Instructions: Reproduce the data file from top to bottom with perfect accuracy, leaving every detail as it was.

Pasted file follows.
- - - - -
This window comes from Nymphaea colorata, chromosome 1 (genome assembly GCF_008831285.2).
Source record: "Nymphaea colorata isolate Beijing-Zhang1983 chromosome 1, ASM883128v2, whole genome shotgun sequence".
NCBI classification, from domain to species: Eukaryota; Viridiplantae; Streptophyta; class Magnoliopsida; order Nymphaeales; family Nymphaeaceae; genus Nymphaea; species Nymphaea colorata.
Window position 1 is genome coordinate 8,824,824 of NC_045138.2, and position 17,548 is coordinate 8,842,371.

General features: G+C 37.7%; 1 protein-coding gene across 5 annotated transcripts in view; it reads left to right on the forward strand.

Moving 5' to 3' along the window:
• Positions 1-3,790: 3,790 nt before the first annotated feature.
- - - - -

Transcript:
This window comes from Nymphaea colorata, chromosome 1 (genome assembly GCF_008831285.2).
Source record: "Nymphaea colorata isolate Beijing-Zhang1983 chromosome 1, ASM883128v2, whole genome shotgun sequence".
NCBI classification, from domain to species: Eukaryota; Viridiplantae; Streptophyta; class Magnoliopsida; order Nymphaeales; family Nymphaeaceae; genus Nymphaea; species Nymphaea colorata.
Window position 1 is genome coordinate 8,824,824 of NC_045138.2, and position 17,548 is coordinate 8,842,371.

General features: G+C 37.7%; 1 protein-coding gene across 5 annotated transcripts in view; it reads left to right on the forward strand.

Moving 5' to 3' along the window:
• Positions 1-3,790: 3,790 nt before the first annotated feature.